cover image Divine and Human: An Other Stories

Divine and Human: An Other Stories

Leo Nikolayevich Tolstoy. Northwestern University Press, $16.95 (114pp) ISBN 978-0-8101-1762-4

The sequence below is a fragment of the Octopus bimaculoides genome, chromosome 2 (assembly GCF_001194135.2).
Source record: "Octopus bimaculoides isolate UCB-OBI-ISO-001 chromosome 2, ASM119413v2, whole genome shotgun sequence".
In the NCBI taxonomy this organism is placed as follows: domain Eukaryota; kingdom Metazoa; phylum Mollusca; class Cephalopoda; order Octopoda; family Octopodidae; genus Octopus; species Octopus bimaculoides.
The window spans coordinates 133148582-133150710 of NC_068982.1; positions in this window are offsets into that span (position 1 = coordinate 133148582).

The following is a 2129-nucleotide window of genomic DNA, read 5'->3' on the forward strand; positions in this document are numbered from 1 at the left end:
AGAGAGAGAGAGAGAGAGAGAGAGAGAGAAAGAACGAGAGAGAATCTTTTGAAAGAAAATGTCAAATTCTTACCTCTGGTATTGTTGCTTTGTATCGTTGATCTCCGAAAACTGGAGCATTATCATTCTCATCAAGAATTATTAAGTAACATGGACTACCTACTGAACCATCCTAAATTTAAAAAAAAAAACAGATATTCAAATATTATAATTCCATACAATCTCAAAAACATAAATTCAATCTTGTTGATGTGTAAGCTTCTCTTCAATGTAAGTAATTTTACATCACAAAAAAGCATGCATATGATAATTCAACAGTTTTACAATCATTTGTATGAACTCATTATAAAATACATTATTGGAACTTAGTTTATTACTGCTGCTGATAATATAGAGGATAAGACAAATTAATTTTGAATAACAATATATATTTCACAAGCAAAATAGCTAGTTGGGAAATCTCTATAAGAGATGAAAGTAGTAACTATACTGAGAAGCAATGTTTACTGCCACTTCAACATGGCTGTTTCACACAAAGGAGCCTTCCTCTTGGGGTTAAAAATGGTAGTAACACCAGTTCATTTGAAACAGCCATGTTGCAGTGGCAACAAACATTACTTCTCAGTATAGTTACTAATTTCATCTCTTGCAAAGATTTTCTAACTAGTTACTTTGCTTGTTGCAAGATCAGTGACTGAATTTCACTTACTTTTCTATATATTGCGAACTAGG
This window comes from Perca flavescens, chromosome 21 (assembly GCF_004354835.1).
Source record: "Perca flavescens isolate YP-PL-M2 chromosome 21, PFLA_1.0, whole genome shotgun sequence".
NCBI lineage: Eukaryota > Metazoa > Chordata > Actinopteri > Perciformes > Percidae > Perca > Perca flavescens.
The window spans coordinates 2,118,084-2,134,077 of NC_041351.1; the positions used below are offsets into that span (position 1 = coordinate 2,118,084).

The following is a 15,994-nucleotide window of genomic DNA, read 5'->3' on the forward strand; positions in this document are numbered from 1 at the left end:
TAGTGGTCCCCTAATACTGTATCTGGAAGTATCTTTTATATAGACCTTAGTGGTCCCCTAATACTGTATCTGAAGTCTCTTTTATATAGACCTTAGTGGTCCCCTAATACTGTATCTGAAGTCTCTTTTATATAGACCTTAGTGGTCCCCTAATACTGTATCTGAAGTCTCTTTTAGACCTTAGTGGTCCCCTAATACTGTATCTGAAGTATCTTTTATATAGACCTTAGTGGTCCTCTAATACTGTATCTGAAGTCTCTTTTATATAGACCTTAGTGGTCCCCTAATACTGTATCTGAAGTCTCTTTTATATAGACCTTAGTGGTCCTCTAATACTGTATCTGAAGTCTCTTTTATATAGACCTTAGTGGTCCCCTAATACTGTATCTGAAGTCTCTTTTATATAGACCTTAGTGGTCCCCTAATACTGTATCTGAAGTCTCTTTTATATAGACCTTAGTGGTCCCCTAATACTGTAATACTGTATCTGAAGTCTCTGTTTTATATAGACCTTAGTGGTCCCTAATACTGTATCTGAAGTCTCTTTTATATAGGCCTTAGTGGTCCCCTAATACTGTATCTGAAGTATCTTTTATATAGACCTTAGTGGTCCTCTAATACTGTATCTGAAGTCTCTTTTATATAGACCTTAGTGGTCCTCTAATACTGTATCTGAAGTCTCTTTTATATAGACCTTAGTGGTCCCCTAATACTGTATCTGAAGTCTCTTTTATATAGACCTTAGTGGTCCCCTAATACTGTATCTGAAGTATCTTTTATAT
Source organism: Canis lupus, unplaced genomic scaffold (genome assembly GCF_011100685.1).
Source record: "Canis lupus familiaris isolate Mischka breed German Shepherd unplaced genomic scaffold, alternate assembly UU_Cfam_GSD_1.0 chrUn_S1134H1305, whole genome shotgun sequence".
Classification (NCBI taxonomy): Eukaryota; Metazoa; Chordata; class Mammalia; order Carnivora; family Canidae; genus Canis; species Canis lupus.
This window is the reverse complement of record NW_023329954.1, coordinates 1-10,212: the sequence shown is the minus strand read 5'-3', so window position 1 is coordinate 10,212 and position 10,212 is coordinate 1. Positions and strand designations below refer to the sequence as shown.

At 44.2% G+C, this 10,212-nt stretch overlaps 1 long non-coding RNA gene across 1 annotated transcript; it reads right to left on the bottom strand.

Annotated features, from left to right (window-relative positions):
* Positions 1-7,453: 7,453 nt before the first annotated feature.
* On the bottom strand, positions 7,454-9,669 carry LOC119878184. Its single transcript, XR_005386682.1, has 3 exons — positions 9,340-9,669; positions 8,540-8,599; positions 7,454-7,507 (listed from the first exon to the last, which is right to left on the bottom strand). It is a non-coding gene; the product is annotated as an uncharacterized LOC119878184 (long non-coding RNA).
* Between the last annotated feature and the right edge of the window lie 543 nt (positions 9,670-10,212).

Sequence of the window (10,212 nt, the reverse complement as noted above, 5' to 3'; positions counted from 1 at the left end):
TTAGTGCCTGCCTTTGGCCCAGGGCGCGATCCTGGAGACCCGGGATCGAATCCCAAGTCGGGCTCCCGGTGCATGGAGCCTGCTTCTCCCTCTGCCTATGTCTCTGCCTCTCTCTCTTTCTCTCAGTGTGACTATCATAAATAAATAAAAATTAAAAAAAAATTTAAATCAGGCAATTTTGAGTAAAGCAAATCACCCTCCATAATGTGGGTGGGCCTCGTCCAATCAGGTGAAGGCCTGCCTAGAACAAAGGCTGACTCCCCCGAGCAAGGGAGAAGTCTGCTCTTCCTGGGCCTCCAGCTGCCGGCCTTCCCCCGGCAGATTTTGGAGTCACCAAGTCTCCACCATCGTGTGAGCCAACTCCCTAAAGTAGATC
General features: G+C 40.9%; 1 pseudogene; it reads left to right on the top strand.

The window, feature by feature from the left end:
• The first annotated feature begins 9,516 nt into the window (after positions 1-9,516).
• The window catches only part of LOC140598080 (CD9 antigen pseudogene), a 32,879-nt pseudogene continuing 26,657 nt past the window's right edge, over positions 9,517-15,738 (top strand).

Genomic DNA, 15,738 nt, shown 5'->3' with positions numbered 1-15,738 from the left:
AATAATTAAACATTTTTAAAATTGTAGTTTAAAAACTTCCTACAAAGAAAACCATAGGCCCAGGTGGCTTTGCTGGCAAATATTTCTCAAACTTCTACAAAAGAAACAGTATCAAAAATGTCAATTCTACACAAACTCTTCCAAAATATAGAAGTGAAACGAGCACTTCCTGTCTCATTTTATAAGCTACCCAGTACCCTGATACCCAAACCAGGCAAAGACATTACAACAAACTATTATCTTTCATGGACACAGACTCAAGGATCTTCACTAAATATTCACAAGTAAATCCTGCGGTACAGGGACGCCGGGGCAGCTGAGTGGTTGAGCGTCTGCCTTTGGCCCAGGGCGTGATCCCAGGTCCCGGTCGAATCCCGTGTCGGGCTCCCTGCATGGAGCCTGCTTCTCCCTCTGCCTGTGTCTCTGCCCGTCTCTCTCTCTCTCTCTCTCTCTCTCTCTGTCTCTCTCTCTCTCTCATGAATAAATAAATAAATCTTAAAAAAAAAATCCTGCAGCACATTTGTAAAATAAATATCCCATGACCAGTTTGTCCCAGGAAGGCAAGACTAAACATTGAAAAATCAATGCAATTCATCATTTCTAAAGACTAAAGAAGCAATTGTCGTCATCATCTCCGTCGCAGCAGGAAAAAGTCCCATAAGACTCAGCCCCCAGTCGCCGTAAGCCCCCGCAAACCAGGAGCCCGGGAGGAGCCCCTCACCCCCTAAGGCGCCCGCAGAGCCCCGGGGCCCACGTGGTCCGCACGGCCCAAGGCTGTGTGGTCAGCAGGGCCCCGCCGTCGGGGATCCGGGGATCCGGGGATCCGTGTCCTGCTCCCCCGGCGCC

These 16 selections from Tolstoy's final eclectic collection of tales titled The Sunday Reading Stories represent the Russian novelist's turn away from the troubling human condition in Anna Karenina toward a growing preoccupation with moral issues. Some are brief vignettes, like ""The Archangel Gabriel,"" ""The Repentant Sinner"" and ""The Son of a Thief,"" in which a prospective juror disqualifies himself because he cannot sit in judgment on a thief when his own father committed the same crime. Several of the stories are adaptations--""Stones,"" from a fable by E. Poselianin; ""The Power of Childhood,"" from Victor Hugo's ""The Civil War""; and ""Sisters,"" a poignant retelling of Guy de Maupassant's ""In the Port,"" about a sailor's shore leave at Marseilles. ""Divine and Human,"" set in 1870s Russia at a peak of struggle between the government and revolutionaries, centers around student Anatoly Svetlogub, who is convicted of conspiracy to overthrow the government and spends his final days reading the New Testament. With the exception of a few entries, this is the first English translation of these pieces, which were suppressed first by the czarist government and then by the Soviets. Hardly controversial in the eyes of contemporary American readers, these selections are not particularly noteworthy as critiques of either aristocracy or communism, but rather as lovely artifacts that give us further insight into Tolstoy's notions of wisdom and spirituality. Though this book is published by an evangelical house, the fragments of Tolstoyan theology Sekirin has chosen for it are best described as universalist. All in all, it is a delightful addition to any Tolstoy collection or a fine introduction to his work. (May) FYI: Coincidentally, Northwestern University Press is issuing its own translation of three of the stories included in the Zondervan edition, in a volume also titled Divine and Human. ""Berries,"" ""What For?"" (titled ""Why Did It Happen?"" in the Zondervan edition) and ""Divine and Human"" are translated and introduced by Gordon Spence. Spence's introduction stresses the political import and allegory of the tales, all three of which were written around the time of the Russian revolution of 1905. All the royalties from the publication of Northwestern's edition will go to Amnesty International. ($16.95 paper 168p ISBN 0-8101-1762-2; June)